The interior of Nikki Oku and Tim Sonia’s Everett home is seen. (Ian Terry / The Herald)

The interior of Nikki Oku and Tim Sonia’s Everett home is seen. (Ian Terry / The Herald)

Restored historic bungalow is featured Everett Home Tour stop

The new owners received high praise from previous inhabitants for preserving its character.

EVERETT — Nikki Oku and Tim Sonia occasionally have to pinch themselves.

They’re just working-class people, Sonia said. But now they live in what they call their “Everett mansion.” “Sometimes we just pause and shout, ‘We live here!’ We are grateful sometimes to the point of tears,” Oku said.

Their 1910 bungalow is the featured stop on the Historic Everett 2017 Home Tour, set for Sept. 23.

The couple, who bought the house last year, already have done a lot of work. They cleared away 2 tons of ivy, refurbished the gardens, renovated the main bathroom to match the 1910 period and painted the exterior dark gray, gold and antique white, including the frames of each of the house’s 233 original window panes — many of them the small squares atop the picture windows.

“With an old house you’re never done, of course,” Oku said. “But we hope our place will inspire people to preserve Everett’s historic homes.”

Before moving to Everett in 2010, the couple, now in their late 30s, lived in Seattle’s Ballard neighborhood, where apartment buildings and condominiums have replaced many of the district’s older homes.

“I love history,” Oku said. “It breaks my heart to see Ballard change. I love Everett. It is so cool and I want it to stay that way.”

Along with original windows, the Oku-Sonia house still has its original doorknob and doorbell, window seats, fireplace, banisters, trim and more.

Only the kitchen has been fully updated, with a breakfast nook installed by the late artist Robert “Beau” Bossarte. Oku knows this because, with the help of Jack O’Donnell of Historic Everett and historian David Dilgard, she has done extensive research on the house.

The Henry Menzel family (yes, the same Menzels recognized in the Granite Falls area with Menzel Lake Road and Robe-Menzel Road) had the house built in 1910. They lived there until the late 1940s, when the Hodgins family purchased the home.

Hal Hodgins (a retired Gig Harbor lawyer who plans to be a docent at the house Sept. 23) lived there from age 2 until 14 in 1958, when his family moved to the Maltby area.

Recently Oku invited Hodgins, his brother Art and their wives, along with the Hodgins’ former neighbor Catherine Weeks, back to visit the house.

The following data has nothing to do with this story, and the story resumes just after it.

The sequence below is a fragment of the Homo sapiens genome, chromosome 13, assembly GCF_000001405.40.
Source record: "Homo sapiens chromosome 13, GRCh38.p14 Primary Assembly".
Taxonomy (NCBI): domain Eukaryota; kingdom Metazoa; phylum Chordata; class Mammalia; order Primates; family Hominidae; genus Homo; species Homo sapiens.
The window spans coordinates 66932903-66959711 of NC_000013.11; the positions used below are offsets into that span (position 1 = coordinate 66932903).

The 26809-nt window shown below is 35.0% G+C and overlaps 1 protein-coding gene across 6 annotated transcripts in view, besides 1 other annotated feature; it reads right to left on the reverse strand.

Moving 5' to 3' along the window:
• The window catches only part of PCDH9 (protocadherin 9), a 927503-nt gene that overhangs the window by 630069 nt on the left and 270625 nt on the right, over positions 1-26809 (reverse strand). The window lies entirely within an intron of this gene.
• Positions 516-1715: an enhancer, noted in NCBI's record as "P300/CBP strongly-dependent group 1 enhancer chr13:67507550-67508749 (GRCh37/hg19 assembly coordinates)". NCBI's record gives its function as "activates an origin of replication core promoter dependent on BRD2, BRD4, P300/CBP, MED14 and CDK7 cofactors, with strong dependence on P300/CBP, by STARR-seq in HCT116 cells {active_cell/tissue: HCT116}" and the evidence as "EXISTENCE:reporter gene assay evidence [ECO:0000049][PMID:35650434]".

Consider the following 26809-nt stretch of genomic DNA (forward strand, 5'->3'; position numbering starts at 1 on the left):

“We were all delighted with the ways that Nikki and Tim have made the house far more beautiful than it was while we were living there,” Hal Hodgins said. “They have highlighted the many wonderful Craftsman features with the thoughtful use of trim colors. The inside has also been upgraded with great respect for the original features.”

The home is decorated with old black-and-white photos of American cities, as well as paintings by Everett artist Elizabeth Person. They’ll add another Person painting to their collection after the tour. Historic Everett commissioned Person to paint the featured home, so Oku and Sonia will be the recipients of the original.

The view from the second floor’s front bedroom includes the Snohomish River Valley and the Cascade Range beyond. The back porch is a delightful place on rainy afternoons.

Sonia, who works construction, and Oku, who is employed at Boeing, enjoy walking their mutt Penny around their neighborhood.

“And when I get home from work, I stand outside and the house just makes me smile,” Oku said.

Historic Everett’s 2017 Home Tour

The self-guided tour of seven homes is 10 a.m. to 3 p.m. Sept. 23. Cost is $20, and tickets are available in advance at J.Matheson Gifts, 2615 Colby Ave., or online at www.brownpapertickets. com.

Begin the tour at the Van Valey House, 2130 Colby Ave., where you can buy tickets that morning, pick up a brochure and get a map. Docents will be on hand at each of the homes to check tickets and provide an introduction. The homes have been preserved or restored to each house’s original character and architecture, which is the mission of Historic Everett.

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